Daftness of governor’s notion of school ‘reform’ finally sinking in

After Jerry Brown mocked Senate President Darrell Steinberg last fall for pushing the latest “siren song of school reform,” the gov went on to tout local control as a better way than the current emphasis on student testing and teacher accountability. Here and elsewhere, I’ve pointed out the obvious — in effect, if not in words, what Brown wants is tantamount to a return to the old days of how public education operated. Yo, Jerry: K-12 schools way back when were so dysfunctional that it triggered the broad education reform movement that you now consider a trendy failure, including the misfire that is No Child Left Behind. I’ve been waiting …. and waiting … and waiting … for someone else in the media to figure this out. Now someone has, and lordy lordy, it’s former Sac Bee editorial page editor Peter Schrag, one of the most respected establishment voices on education.

Brown now talks blithely about weighted school funding and increased local control. But it’s a century of local (and/or state) control, always responsive to electoral majorities, which brought the educational mess the nation finds itself in now.

This is why I wrote what I wrote in December. Education is one of the biggest issues in California, yet Jerry — while billing himself as the smartest guy in the room — has staked out a fundamentally incoherent stand:

The governor pairs this broad skepticism of reform efforts with a denunciation of federal officials such as U.S. Education Secretary Arne Duncan for not having “a trust or even a belief in local schools” — as if school reform will ever percolate up from districts in which teachers unions are almost always the most powerful force and use their clout to maximize teacher compensation and jobs protection.

So, to sum up, Brown knows schools need to improve. (Good.) But he is suspicious of reformers and appears to doubt sweeping reforms based on broad policy changes could even work. (Uh-oh.) And he thinks local school districts could innovate their way to success if given the chance. (Oh, no!)

This is a perfect recipe for inertia, for the governor has tied himself up in knots.

Why on Earth would alleged smart guy Jerry Brown think local control would work any better now than it did in the 1980s and 1990s? If anything, the teachers unions in California are even more powerful then they were then.

Illustrating this truth: The Los Angeles Times’ stories in the past 18 months that finally, finally, FINALLY followed up on Lance Izumi‘s long-ago reporting that it was almost impossible to fire teachers in LAUSD.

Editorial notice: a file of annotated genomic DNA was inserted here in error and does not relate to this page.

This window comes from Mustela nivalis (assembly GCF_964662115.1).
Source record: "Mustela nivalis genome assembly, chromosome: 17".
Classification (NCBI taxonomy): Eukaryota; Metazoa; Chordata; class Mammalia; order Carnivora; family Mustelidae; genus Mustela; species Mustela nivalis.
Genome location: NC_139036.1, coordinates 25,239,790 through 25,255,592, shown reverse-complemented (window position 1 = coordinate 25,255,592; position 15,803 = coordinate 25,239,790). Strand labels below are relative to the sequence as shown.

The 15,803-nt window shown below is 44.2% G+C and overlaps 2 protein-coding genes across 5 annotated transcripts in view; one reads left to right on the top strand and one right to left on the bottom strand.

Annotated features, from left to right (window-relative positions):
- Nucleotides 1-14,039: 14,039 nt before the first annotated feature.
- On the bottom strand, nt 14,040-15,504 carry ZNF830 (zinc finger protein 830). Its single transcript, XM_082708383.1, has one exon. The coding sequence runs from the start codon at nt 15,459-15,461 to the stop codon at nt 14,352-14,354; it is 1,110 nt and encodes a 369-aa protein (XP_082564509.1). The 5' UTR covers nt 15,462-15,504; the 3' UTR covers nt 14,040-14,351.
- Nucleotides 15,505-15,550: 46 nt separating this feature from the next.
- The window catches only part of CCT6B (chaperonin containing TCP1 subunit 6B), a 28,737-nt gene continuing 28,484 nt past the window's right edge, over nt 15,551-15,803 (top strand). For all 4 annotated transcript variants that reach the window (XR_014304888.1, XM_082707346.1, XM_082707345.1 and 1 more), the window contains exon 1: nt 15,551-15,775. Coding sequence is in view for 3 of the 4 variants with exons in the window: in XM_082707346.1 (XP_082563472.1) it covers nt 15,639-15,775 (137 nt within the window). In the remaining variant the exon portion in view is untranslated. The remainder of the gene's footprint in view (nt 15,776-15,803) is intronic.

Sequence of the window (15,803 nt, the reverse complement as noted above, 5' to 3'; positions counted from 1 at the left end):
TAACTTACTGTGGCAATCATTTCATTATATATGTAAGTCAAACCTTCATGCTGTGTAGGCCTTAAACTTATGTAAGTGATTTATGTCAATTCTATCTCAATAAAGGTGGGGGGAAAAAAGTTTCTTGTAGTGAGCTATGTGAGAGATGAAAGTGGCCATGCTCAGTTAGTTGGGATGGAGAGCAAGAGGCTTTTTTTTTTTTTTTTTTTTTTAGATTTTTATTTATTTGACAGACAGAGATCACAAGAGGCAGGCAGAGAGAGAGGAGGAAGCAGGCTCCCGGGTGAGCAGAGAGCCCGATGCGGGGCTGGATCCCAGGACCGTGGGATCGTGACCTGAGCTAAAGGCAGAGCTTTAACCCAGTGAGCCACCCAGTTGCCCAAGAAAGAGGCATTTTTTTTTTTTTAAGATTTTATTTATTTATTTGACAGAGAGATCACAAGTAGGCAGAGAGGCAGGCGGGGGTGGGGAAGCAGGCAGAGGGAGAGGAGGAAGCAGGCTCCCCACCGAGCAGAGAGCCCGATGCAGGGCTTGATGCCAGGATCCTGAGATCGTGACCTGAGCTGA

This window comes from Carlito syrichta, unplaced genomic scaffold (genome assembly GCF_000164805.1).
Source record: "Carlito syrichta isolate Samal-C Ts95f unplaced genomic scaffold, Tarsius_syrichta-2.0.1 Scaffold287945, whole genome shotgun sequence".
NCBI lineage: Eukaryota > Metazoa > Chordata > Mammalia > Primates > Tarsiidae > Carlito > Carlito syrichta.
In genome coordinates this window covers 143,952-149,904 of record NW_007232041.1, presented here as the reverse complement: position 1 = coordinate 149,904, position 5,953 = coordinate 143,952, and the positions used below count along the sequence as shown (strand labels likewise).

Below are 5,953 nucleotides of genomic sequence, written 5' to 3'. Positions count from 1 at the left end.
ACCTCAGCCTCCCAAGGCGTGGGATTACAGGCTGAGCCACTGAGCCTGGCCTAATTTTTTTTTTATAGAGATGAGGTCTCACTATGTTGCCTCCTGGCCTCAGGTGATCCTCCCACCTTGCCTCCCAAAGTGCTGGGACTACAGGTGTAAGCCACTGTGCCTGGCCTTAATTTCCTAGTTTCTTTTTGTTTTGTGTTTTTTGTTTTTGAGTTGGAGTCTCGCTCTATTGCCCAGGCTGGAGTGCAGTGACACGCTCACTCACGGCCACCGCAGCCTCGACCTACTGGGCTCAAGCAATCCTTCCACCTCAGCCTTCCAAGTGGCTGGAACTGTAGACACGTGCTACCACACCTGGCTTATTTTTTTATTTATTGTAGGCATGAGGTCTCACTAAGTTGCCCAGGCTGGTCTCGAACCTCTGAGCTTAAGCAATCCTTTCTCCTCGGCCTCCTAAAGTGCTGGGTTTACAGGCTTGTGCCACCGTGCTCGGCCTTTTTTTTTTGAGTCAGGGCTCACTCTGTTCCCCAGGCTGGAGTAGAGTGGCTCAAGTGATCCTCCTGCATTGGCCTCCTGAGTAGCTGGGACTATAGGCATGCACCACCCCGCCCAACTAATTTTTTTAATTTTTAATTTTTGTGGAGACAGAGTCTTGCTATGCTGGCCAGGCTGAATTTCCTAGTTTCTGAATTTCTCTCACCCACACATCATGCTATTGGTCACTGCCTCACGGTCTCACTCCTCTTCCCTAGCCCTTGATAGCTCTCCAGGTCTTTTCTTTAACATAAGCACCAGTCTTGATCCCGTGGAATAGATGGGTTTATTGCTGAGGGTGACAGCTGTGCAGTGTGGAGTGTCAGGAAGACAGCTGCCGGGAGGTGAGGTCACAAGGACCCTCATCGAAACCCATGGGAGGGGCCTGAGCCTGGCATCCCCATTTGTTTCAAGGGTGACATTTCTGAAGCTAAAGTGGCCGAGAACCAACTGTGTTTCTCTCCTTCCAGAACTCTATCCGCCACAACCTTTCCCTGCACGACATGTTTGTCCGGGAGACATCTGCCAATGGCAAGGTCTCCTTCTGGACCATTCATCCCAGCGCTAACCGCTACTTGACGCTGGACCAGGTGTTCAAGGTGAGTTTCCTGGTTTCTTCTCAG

Back to alleged smart guv Jerry Brown:

If Brown thinks there are no slam-dunk-obvious ideas for reform — just flashy, flavor-of-the-week ideas — that is ridiculous. Here are two:

1) There’s not a large, successful industry in the world that pays its most important employees primarily based on seniority. Nor is there such an industry that ignores which jobs are most important in favor of a one-size-fits-all pay structure. If kindergarten teachers can have such a profound long-term effect on students’ lives, as research suggests, then why on Earth are they paid the same as high-school gym teachers?

2) It’s 2011, for God’s sake, not the 19th century. Why on Earth is our school year based on the presumption that we need to have our kids out of classrooms all summer to help get the harvest out?

These are not “siren songs.” They are obvious reforms. But as long as Brown sees school reform as an oxymoron, he’ll never be able to rouse himself to take on the status quo. The appalling result of his dithering will be a California education system that continues to value the interests of school employees over students. Hip hip hooray.

I was looking at a standard California collective bargaining agreement for school districts the other day. Teachers in the Golden State, among the highest-paid in the nation, work only 184 days a year, not the 240 or so the rest of us do.

Why? Really, why?

Bueller? Bueller? Bueller?

Don’t anyone dare tell me this policy is in place because it makes sense for students and for public education.

 

 

 

 

 

 

 

That’s from MSN-Encarta from 2011.

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